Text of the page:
Oklahoma City is considering $200,000 in incentives to close a deal with an English oil-field equipment company expected to have a $2.6 million local payroll by 2016.
The Oklahoma City Economic Development Trust meets Tuesday and is expected to recommend the city council approve the incentive for Centek, an English company that makes wellbore casing parts. The company plans to open a manufacturing plant near SW 36 and MacArthur Boulevard.
Centek is expected to bring 60 to 100 jobs to the city over the next few years, Cathy O'Connor, chairman of the trust and president of the Alliance for Economic Development of Oklahoma City, wrote in a trust memo. In the company's first year here, the average salary is expected to be about $42,000.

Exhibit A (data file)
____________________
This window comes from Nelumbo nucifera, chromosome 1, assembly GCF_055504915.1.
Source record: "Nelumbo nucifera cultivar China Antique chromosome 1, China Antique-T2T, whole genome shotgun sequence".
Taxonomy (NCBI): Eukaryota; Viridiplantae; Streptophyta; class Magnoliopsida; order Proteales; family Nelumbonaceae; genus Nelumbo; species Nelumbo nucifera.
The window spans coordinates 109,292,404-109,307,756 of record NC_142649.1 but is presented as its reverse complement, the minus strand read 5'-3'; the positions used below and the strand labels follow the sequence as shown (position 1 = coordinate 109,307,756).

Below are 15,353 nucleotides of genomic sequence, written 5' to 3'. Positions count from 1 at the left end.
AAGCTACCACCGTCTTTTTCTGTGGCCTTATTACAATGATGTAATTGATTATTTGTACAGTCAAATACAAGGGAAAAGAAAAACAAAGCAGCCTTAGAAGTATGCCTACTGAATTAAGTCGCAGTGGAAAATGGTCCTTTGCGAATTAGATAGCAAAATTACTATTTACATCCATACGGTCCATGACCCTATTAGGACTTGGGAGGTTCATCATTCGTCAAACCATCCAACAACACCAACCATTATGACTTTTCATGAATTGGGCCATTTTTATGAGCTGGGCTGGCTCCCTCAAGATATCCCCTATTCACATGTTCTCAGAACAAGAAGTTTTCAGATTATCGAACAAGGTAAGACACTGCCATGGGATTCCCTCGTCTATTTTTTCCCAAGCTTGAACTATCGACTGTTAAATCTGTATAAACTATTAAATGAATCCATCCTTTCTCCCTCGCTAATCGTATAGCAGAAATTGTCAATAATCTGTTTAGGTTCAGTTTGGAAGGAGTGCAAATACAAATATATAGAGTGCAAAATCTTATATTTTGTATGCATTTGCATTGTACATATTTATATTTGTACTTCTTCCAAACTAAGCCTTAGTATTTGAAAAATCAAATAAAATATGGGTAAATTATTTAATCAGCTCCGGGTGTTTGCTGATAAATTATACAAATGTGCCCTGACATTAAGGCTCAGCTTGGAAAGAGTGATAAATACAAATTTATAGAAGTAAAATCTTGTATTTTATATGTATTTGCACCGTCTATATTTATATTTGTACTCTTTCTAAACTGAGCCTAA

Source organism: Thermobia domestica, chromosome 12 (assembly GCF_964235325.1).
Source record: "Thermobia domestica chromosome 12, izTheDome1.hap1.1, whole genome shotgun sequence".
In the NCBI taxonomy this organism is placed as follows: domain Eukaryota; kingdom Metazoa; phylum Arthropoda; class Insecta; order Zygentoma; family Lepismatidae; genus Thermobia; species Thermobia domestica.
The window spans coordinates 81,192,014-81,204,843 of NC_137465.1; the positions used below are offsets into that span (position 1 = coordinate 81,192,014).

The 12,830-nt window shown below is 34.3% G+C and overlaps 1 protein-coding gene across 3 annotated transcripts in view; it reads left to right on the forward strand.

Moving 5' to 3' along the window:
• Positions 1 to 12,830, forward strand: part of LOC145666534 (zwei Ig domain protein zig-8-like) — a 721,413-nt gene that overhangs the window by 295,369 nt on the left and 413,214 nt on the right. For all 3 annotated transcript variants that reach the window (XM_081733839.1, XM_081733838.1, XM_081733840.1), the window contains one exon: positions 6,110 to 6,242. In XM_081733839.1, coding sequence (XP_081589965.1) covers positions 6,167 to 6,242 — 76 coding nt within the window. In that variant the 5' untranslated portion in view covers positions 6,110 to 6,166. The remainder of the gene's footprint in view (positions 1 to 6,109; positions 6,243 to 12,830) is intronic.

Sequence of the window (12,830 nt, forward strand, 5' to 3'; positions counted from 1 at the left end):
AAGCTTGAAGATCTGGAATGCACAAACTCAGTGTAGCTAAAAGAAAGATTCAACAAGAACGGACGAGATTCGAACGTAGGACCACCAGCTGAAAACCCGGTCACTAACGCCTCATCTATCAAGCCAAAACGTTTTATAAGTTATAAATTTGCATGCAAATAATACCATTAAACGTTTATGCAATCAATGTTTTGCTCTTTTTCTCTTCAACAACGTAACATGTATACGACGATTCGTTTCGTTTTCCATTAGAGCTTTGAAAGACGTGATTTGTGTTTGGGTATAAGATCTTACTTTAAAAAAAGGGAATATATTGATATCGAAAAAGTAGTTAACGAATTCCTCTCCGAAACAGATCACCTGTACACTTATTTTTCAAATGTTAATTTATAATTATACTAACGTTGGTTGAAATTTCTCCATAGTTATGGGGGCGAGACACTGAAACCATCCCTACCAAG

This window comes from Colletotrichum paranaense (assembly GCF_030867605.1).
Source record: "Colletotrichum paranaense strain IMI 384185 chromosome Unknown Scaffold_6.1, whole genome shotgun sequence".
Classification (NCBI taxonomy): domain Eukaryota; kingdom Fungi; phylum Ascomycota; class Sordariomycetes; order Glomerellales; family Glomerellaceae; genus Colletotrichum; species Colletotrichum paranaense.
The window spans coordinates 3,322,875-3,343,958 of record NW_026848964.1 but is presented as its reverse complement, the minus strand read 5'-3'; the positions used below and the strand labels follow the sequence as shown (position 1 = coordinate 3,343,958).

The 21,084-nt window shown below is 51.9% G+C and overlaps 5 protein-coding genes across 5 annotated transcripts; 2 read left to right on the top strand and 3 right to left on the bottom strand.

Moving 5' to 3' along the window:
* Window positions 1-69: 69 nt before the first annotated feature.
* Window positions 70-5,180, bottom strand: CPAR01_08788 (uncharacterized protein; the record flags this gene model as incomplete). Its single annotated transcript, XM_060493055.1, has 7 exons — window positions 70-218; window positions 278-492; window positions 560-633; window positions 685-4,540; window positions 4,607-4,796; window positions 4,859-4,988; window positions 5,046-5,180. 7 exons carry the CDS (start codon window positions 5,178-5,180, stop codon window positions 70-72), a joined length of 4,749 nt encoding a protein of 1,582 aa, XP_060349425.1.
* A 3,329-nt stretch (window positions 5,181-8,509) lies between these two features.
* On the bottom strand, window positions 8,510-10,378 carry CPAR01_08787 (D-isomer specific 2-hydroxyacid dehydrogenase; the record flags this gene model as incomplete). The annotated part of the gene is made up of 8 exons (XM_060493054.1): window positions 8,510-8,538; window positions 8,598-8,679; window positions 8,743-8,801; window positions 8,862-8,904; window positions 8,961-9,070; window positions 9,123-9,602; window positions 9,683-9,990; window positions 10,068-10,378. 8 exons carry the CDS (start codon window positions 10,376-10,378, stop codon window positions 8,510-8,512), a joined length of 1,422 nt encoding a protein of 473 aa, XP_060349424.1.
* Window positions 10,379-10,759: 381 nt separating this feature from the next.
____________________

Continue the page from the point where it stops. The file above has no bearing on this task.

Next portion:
Centek was attracted to Oklahoma City because of its deep ties to the energy industry and proximity to companies that would buy its goods, said Brent Bryant, the city's economic development project manager.
“With a lot of their work going to Oklahoma and Texas, it was an awesome place for them to move,” Bryant said.
The city would pay the money after Centek locates here and creates the jobs, O'Connor said. The money would come from a $75 million incentive fund included in the city's 2007 general obligation bond
“It's designed to provide incentive to companies who are making a decision to locate in Oklahoma City. They have to be choosing Oklahoma City over another location, typically,” O'Connor said.